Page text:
Cathy Callow-Heusser Feb 01, 2020 06:31 PM

GREAT post! Thank you so much for this statement and taking this stand. I get so discouraged when I see teachers settling for what this teacher describes. They are making life decisions for these kids—life decisions with potentially negative outcomes for these children, and therefore our society.

Mitchell Brookins Feb 01, 2020 07:15 PM

I'm just surprised this was even a question. The goal is always grade-level mastery. I'm not sure how one can think one can meet the demands of the standards using a below-grade level text. The demands of some of these standards are directly aligned to what texts at a certain complexity affords.

Angie Lambert Feb 01, 2020 07:42 PM

I would like to seek more clarification regarding kindergarten. My district kindergarten team was having this very discussion yesterday as we were creating proficiency scales for the grade level requirement. In determining the measurement for proficiency on the standard, some teachers were saying that the student needed to show that they could read a grade level text and answer questions; others said that grade level texts were not complex enough and that students needed to hear a more complex text read by the teacher and answer questions to show proficiency. I would appreciate your input.

MM Feb 01, 2020 08:10 PM

So I should head to the gym with the expectation that with coaching and practice I will one day do arm curls with 50 pound weights? Who knew my doctor was so wrong about my physical capabilities! Huh...she said due to my physical condition that 15 pound arm curls would be an appropriate goal.

Oh, and my challenged students better get cracking to comprehend and analyze those grade level texts. Never mind that their specialists have determined that their life skills will not include a demonstration of their knowledge of eighteenth-, nineteenth- and early-twentieth-century foundational works of American literature, including how two or more texts from the same period treat similar themes or topics (CCSS.ELA-Literacy.RL.11-12.9).

I believe we've gone too far with rigor, GRIT, and the growth mindset and we forget that our students are individuals. Each one has a place in our society, with strengths and weaknesses. Yes, set the bar high, but attainable. Determine what a "high bar" is for each student.

The definition of a "literacy-rich life" is specific to each person. Simply because some students are not capable of reading and comprehending grade level texts does not condemn them to literacy poverty.

Some of my most literacy-challenged students are rich in kindness and compassion. Seems our society is desperately poor in those skills.

Jeannette Feb 01, 2020 08:29 PM

“We need to teach students to make sense of grade level texts. If we don’t, then no matter how skilled students may seem to be, they will not be meeting our educational standards...”. Absolutely! We also need to provide a variety of purposes of reading those texts without always doing the heavy lifting for kids. We don’t only have a lack of reading volume going on in schools but to much leveling going on without much exposure to grade level text. Why not give kids grade level text and provide different levels of support?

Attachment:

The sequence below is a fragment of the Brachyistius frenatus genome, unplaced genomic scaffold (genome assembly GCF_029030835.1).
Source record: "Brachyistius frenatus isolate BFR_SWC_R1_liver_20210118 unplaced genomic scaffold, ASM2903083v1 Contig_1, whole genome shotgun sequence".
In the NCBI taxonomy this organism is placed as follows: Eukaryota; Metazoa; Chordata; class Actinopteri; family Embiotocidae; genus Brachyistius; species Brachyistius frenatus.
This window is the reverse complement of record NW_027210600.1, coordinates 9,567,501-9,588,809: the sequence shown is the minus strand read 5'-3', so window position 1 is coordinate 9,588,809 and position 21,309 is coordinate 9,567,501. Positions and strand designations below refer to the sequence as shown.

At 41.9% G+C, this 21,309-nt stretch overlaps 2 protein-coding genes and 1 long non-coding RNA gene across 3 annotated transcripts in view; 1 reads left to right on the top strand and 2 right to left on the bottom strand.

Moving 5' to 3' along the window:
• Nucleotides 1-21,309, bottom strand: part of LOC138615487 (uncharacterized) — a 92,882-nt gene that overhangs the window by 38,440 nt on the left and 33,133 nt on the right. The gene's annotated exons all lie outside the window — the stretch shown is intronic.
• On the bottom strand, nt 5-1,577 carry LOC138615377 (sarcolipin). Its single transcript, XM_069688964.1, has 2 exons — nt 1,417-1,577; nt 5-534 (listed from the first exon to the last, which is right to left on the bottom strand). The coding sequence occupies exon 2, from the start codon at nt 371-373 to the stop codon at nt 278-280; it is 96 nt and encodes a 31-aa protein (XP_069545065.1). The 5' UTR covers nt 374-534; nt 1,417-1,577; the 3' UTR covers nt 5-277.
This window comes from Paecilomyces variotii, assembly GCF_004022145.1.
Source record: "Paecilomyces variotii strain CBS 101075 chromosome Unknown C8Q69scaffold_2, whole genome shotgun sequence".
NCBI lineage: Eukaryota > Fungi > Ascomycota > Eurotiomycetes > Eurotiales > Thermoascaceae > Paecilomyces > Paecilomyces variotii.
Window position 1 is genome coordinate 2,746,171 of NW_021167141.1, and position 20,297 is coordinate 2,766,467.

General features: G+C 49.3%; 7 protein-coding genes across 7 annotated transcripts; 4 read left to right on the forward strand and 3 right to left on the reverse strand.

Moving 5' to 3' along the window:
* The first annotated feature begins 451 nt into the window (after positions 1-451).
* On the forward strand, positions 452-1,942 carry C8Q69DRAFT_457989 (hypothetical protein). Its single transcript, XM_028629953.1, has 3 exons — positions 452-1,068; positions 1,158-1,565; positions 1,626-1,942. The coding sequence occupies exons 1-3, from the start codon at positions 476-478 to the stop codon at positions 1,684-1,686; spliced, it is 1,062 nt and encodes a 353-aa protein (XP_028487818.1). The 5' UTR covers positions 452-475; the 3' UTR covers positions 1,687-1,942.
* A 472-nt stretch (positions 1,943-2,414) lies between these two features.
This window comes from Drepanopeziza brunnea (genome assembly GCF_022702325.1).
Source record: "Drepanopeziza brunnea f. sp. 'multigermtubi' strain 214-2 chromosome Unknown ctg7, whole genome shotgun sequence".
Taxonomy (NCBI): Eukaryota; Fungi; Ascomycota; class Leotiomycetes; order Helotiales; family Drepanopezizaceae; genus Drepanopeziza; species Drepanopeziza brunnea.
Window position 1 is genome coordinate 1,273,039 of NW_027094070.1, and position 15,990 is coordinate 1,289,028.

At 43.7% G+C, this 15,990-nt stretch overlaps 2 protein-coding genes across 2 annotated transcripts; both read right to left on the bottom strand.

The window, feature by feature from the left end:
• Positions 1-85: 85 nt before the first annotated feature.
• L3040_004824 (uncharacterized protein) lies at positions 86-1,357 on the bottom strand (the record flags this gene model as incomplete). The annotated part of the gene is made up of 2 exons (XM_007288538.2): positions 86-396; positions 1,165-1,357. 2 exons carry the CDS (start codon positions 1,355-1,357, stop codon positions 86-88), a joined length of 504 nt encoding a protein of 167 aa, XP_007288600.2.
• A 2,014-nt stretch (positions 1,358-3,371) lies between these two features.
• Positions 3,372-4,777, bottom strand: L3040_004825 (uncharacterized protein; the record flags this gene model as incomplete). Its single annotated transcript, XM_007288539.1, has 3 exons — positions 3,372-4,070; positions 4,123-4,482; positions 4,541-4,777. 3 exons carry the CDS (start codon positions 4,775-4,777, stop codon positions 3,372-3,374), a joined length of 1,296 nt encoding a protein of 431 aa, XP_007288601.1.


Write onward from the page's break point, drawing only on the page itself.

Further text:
Lois Letchford Feb 01, 2020 08:39 PM

I love the analogy between weightlifting & reading!

Harriett Feb 01, 2020 09:37 PM

Like many, when I first heard your position about instructional vs. grade-level texts several years ago, I was confused--and skeptical. But once I applied your recommendations to a third grade class last year, I became totally convinced. I recently wrote a piece about my experiences with these third graders https://fordhaminstitute.org/national/commentary/play-doh-plato-all-students-need-grapple-grade-level-text, and I referred to you several times, including in my concluding paragraphs:

"Timothy Shanahan asks: “If low-performing fourth-graders are to be taught from second grade books, when do they catch up?” Certainly, this was the question I kept asking myself about my struggling students. Another one of my third graders had come to my second grade intervention session mid-year reading at the kindergarten level—basically a non-reader. However, she was a diligent worker, and she ended third grade with a CAASP ELA score of 2/4, “approaching proficiency.” Without the push and practice from grade-level text, she would have been lost trying to navigate that arduous assessment.

The answer to the old joke—How do you get to Carnegie Hall?—is also the answer to how you get students to read at grade level. Practice, practice, practice—with grade-level text."

Audrey Feb 01, 2020 10:19 PM

I think it all goes back to how we are teaching our students. If we provide students access to high level read alouds that allow students to think and discuss high level texts then their comprehension will grow. If we provide them with shared reading experiences of grade level texts, then their decoding and fluency will grow. If we provide them scaffolded support of practicing these same skills in instructional level texts then they’ll move more quickly to being able to access grade level texts independently. And... if we give them opportunities to read texts that they’re interested in and can easily access, then they’ll build the stamina needed to read for longer and longer times while also applying the skills they’ve been working on at all levels of texts. Just as it takes a village to raise a child, it takes many different opportunities in many different leveled texts to raise a reader who thinks deeply.